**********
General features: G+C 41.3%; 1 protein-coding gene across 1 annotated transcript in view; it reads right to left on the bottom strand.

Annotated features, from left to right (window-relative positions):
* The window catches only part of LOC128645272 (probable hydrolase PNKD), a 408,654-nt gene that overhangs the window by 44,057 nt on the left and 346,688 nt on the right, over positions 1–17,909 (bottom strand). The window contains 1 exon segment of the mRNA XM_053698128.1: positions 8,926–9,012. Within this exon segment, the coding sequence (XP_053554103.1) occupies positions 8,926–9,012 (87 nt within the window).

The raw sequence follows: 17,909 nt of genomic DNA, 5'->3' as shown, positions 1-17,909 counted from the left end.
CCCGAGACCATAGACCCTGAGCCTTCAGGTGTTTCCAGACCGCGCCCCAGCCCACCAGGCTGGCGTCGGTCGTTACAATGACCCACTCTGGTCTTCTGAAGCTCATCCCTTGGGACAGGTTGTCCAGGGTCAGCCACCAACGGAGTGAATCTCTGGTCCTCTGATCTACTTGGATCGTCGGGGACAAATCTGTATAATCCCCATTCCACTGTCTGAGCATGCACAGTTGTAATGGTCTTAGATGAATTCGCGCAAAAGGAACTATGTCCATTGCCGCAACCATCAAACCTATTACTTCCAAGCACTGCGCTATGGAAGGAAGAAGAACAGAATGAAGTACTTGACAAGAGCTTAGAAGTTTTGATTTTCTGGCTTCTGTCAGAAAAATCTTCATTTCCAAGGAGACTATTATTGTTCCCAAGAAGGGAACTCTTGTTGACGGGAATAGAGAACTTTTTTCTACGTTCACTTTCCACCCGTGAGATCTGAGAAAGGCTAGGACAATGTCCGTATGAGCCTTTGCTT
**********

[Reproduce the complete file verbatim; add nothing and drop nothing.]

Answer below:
General features: G+C 41.3%; 1 protein-coding gene across 1 annotated transcript in view; it reads right to left on the bottom strand.

Annotated features, from left to right (window-relative positions):
* The window catches only part of LOC128645272 (probable hydrolase PNKD), a 408,654-nt gene that overhangs the window by 44,057 nt on the left and 346,688 nt on the right, over positions 1–17,909 (bottom strand). The window contains 1 exon segment of the mRNA XM_053698128.1: positions 8,926–9,012. Within this exon segment, the coding sequence (XP_053554103.1) occupies positions 8,926–9,012 (87 nt within the window).

The raw sequence follows: 17,909 nt of genomic DNA, 5'->3' as shown, positions 1-17,909 counted from the left end.
CCCGAGACCATAGACCCTGAGCCTTCAGGTGTTTCCAGACCGCGCCCCAGCCCACCAGGCTGGCGTCGGTCGTTACAATGACCCACTCTGGTCTTCTGAAGCTCATCCCTTGGGACAGGTTGTCCAGGGTCAGCCACCAACGGAGTGAATCTCTGGTCCTCTGATCTACTTGGATCGTCGGGGACAAATCTGTATAATCCCCATTCCACTGTCTGAGCATGCACAGTTGTAATGGTCTTAGATGAATTCGCGCAAAAGGAACTATGTCCATTGCCGCAACCATCAAACCTATTACTTCCAAGCACTGCGCTATGGAAGGAAGAAGAACAGAATGAAGTACTTGACAAGAGCTTAGAAGTTTTGATTTTCTGGCTTCTGTCAGAAAAATCTTCATTTCCAAGGAGACTATTATTGTTCCCAAGAAGGGAACTCTTGTTGACGGGAATAGAGAACTTTTTTCTACGTTCACTTTCCACCCGTGAGATCTGAGAAAGGCTAGGACAATGTCCGTATGAGCCTTTGCTT